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Cat's Cradle: Hearing horror

Halloween Kills comes out this Thursday, marking the latest chapter in the Halloween film franchise. The franchise has been a cultural mainstay since its first film Halloween debuted in 1978, and this is due in part to its strongest element: the music.

Music has been a part of films since the first features were produced. During the silent era, films relied on an orchestra pit to portray a certain tone in the film with obvious results. The silent era had some of the earliest “eerie” soundtracks with German Expressionist pieces like Nosferatu and The Cabinet of Caligari. Even though the films don’t have their original soundtracks, there is a lot of work in the creation of the tone. 

This is the standard moving forward for horror films — a set tone. Tone reflects the intent of the film and the emotions on display. For The Cabinet of Caligari, it’s meant to mimic the expressionist set designs. 

In the years after, horror music lost this line of thinking. A stellar example being the theme to The Blob. More Beach Boys than John Carpenter, The Blob has become a camp icon for several reasons, the theme included. 

Meanwhile, standouts of the era were Creature from the Black Lagoon, Psycho and the Forbidden Planet. The last of which used one of the first completely electronic scores. These films are standouts among the genre for their tension and ability to put a viewer on edge.

In Creature from the Black Lagoon the music builds as loud brass flourishes with the reveal of the creature. Psycho is accented with tears on a violin to show a sudden reveal of the killer. Forbidden Planet uses music to reflect an invisible menace, whose footsteps slowly grow louder.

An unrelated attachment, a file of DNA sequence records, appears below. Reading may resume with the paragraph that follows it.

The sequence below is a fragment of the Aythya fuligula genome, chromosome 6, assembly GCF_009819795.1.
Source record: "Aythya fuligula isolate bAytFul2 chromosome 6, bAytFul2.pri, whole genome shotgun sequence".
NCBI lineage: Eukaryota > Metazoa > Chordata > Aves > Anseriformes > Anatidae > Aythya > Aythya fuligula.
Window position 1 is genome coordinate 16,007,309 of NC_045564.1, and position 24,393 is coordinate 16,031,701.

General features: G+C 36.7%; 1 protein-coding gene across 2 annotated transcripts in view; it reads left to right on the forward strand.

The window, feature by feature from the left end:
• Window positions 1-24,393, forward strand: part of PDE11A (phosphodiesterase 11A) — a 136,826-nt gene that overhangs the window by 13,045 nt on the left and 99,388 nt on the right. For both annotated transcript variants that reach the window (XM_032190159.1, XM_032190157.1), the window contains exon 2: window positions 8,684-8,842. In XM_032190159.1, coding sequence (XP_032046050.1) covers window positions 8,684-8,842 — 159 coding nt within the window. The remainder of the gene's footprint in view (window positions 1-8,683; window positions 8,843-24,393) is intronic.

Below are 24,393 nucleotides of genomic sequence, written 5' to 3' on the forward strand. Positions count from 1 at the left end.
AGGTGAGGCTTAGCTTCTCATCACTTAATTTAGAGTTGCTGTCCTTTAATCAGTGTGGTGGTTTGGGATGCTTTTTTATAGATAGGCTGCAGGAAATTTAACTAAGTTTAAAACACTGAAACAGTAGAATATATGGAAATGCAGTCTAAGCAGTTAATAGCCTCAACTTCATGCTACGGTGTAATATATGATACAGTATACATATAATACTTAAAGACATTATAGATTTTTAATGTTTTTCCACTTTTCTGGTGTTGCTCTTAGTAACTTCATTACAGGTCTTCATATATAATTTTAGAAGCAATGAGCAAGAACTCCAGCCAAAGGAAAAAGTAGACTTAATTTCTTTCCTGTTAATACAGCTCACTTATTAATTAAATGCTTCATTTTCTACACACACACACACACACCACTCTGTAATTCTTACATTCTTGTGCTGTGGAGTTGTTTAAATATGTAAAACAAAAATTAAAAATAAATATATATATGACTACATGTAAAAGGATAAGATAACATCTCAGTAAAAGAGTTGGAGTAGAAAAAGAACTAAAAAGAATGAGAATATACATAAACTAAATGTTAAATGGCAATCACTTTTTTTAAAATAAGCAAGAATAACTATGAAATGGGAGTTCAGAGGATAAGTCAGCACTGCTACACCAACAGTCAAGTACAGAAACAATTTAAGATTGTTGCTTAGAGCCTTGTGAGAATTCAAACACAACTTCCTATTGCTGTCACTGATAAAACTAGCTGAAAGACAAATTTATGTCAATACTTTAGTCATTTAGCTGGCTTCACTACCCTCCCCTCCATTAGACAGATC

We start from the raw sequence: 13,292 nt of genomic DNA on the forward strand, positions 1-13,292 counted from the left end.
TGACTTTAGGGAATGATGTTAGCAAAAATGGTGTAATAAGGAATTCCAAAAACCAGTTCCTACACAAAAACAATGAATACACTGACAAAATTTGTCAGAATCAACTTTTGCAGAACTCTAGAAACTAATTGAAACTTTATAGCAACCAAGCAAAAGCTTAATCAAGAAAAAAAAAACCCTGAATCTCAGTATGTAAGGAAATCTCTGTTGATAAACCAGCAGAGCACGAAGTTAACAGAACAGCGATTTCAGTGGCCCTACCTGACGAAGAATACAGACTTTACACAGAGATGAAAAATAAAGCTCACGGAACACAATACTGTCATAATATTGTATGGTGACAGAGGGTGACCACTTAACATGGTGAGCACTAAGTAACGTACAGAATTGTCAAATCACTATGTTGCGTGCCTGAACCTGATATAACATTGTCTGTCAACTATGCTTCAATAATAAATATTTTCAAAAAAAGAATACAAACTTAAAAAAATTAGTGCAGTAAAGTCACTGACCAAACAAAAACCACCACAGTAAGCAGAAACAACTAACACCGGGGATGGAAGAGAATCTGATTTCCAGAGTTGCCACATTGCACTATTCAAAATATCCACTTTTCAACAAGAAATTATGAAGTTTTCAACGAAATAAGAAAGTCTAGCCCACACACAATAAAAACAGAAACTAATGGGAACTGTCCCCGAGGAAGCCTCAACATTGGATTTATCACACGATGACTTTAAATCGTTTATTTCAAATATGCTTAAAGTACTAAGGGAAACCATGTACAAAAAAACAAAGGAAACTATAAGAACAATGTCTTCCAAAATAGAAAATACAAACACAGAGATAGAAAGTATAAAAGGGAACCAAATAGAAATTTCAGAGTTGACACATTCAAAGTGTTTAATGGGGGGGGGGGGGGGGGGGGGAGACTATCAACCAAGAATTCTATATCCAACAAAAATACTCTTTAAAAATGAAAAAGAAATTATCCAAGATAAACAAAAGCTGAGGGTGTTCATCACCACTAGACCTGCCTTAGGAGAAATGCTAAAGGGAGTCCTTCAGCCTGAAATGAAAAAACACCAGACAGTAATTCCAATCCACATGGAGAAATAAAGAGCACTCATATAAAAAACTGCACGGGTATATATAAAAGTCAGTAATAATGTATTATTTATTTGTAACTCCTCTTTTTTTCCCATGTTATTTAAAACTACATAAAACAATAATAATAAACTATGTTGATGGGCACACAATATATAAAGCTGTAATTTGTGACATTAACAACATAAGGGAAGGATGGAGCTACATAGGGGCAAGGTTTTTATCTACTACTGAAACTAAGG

While tension and tone are important, they are pieces of a larger music mosaic. Music can evoke a feeling, recall a memory and create an atmosphere, heard in the themes of Suspiria, Phantasm and Shock Waves. The pieces adapt synthetic styles of Tangerine Dream and Pink Floyd to form an atmosphere. This is most apparent in the incredible works of John Carpenter. 

Articles have been dedicated to John Carpenter’s contributions to horror because he marks a high-point in the history of horror music soundtrack. Combining tone, tension and atmosphere, Carpenter delivers a soundtrack both for and separate from his films.

Carpenter’s The Fog shows how music fills the dead space between conversations. The accompaniment of music and cinematography defines the introduction of the film. It evokes a  cold atmosphere and a slow build-up to the film's title reveal. 

Modern horror films draw heavily from this legacy and have worked in the narrative language of music. Moving toward atmosphere, tone or tension, films like Mandy, Hereditary and Under the Skin have found new ways to scare or unnerve audiences.  

Horror has moved from the slight ratcheting of tension to a mood that blankets a film. The theme is set, and the music reflects it. Mandy creates revenge thrillers similar to Straw Dogs, and Hereditary reminds viewers of Don’t Look Now, while Under the Skin is a story of its own. 

Horror films are currently transitioning to a new style of presentation. Where tone, atmosphere and tension are established aspects of music, films are finding new ways to unnerve audiences — not with shrill high notes to induce shock but with more sublime scoring.

Music is often an overlooked part of film because film is largely visual. Although sound doesn’t define a scene, it creates a new perspective and contributes to the auditory aspect of horror.

Benjamin Ervin is a senior studying English literature and writing at Ohio University. Please note that the views and opinions of the columnists do not reflect those of The Post. Want to talk more about it? Let Benjamin know by emailing him be425014@ohio.edu.

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